One time during a mid-August float on the James River I found a long bank with overhanging sycamore trees providing shade along the edge of the river. I had been fishing a subsurface Clouser Minnow without a strike for nearly an hour. Because it was a windy afternoon I figured I would try my luck with a small green Boogle Bug popper on my 6 wt fly rod. A few casts later I had a fine smallmouth explode on the popper underneath the overhanging tree limbs. I landed the fish and held it up for a photo just in time to see it regurgitate a half dozen large Japanese beetles. The fish had been utilizing the windy conditions to snack on beetles as they got blown into the water. It can really pay off to change patterns based on water and weather conditions.

Medium to medium light spinning and baitcasting rods in the 7 foot range are great for late summer smallmouth. It can pay off to scale down in low clear water. You may want to consider fishing 6-8 lb test instead of 10-12 lb. Soft plastics work well for smallmouth and favorites include swim baits and tubes. Various spinnerbaits can be a great way to cover water in the larger rivers during this time of the year. Sometimes you can be surprised at how well a simple Mepps spinner or Rooster tail will produce. Topwater baits are a late summer “go to” with low and clear water. Try fishing buzzbaits, the smaller Whopper Plopper 90, Zara Spooks, and Heddon Tiny Torpedos. Buzzbaits and Whopper Ploppers can be retrieved quickly across the surface enticing explosive takes. The rotating tail of the Whopper Plopper acts like a propeller and creates lots of noise and attention.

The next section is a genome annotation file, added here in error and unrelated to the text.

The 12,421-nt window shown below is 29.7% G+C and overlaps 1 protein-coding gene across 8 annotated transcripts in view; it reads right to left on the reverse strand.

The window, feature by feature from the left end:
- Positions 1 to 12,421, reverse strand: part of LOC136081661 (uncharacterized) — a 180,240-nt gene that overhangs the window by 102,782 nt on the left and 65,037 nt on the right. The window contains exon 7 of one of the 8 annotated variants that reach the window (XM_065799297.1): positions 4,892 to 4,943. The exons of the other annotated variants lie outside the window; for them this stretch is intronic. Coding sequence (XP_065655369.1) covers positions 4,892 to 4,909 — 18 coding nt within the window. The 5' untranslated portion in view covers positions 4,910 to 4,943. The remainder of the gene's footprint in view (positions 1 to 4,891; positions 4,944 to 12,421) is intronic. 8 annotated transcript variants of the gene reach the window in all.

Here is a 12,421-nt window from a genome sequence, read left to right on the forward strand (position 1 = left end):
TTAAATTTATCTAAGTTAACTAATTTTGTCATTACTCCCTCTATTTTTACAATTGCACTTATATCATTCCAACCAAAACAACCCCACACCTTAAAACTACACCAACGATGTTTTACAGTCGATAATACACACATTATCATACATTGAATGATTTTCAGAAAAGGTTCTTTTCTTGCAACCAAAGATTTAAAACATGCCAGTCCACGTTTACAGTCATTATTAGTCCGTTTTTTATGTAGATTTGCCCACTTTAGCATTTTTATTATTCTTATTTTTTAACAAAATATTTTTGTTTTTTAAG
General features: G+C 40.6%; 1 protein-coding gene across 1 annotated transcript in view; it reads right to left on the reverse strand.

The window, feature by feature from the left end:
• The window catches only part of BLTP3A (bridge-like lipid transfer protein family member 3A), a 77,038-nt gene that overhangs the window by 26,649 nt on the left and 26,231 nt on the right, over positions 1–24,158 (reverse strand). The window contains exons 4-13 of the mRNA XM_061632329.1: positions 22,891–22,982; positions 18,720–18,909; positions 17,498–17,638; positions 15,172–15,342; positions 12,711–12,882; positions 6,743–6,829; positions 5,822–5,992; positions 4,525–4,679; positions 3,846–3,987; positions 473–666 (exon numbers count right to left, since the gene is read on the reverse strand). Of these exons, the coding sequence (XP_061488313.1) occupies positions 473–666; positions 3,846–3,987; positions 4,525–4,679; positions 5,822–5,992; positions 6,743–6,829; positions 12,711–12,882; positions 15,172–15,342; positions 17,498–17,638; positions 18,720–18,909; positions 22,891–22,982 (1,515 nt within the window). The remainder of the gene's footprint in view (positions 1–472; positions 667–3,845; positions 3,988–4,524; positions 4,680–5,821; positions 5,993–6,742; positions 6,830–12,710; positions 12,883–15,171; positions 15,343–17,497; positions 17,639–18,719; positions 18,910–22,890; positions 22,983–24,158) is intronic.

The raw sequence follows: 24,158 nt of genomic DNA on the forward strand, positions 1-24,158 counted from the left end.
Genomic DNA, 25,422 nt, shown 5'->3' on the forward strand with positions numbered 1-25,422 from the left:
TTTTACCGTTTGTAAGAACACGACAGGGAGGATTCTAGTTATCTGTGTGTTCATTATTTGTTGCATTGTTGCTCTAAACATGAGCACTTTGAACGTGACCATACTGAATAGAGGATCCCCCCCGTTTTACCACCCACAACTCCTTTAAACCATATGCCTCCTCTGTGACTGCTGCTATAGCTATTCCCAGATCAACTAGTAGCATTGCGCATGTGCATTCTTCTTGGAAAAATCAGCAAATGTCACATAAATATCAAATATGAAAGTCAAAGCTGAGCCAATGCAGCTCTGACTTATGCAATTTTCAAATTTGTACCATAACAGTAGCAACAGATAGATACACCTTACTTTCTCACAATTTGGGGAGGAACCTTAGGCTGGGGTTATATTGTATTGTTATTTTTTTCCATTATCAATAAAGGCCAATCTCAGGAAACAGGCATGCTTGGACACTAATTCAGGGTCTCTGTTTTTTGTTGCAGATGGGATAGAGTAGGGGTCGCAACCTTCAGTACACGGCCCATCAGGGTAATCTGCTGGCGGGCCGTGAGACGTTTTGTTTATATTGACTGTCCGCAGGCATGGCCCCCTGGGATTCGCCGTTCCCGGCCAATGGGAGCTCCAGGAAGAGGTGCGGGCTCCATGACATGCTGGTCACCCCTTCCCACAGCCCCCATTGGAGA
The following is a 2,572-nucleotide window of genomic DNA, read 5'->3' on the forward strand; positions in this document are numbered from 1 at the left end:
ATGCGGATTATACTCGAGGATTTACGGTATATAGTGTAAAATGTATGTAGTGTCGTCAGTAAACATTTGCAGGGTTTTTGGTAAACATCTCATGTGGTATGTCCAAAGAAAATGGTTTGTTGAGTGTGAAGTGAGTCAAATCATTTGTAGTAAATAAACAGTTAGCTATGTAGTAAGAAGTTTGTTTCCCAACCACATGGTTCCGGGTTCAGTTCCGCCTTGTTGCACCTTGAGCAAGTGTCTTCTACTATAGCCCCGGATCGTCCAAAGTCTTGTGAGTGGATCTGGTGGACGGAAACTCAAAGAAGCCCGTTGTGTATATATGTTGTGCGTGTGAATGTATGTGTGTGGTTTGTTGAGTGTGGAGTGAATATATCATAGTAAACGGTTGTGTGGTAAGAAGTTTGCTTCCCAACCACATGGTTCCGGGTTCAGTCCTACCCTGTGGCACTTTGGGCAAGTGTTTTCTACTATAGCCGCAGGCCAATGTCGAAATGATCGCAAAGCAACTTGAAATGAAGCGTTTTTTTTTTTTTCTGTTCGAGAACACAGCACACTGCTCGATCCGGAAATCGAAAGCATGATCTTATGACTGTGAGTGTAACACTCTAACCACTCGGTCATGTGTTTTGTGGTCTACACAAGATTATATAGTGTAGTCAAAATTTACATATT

For fly fishing, 9 to 10 foot rods in the 6 to 8 wt range are best. A 9ft 5wt may work well on the smaller rivers across Virginia but you will want a heavier rod on our larger rivers. Heavier rods in the 7 to 8 wt range will also turn over some of the bigger bugs we tend to throw this time of year on floating fly lines. A 9ft tapered leader in the 0x to 3x range will work well depending on water clarity and flows. Fishing large poppers like Boogle Bugs or Walt Cary’s “Walt’s Bass Popper” will get the smallmouth going. The Surface Seducer Double Barrel popper by Martin Bawden pushes lots of water. Large foam cicada patterns, Japanese beetle patterns, and western style Chernoyble Ants are fun when fished tight to the bank. Don’t forget to include a few damselfly and dragonfly patterns in your summer smallmouth fly box.

Don’t let the dog days of summer keep you from missing some of the most exciting warm water fishing conditions of the year!
When fishing these surface flies and lures, the takes can be very visual. Sometimes during a strip and pause retrieve, the smallmouth will slowly approach the fly from 5 feet away to gently sip it like a trout. Other times a fast strip retrieve will generate explosive takes. These visual late summer takes are hard to beat!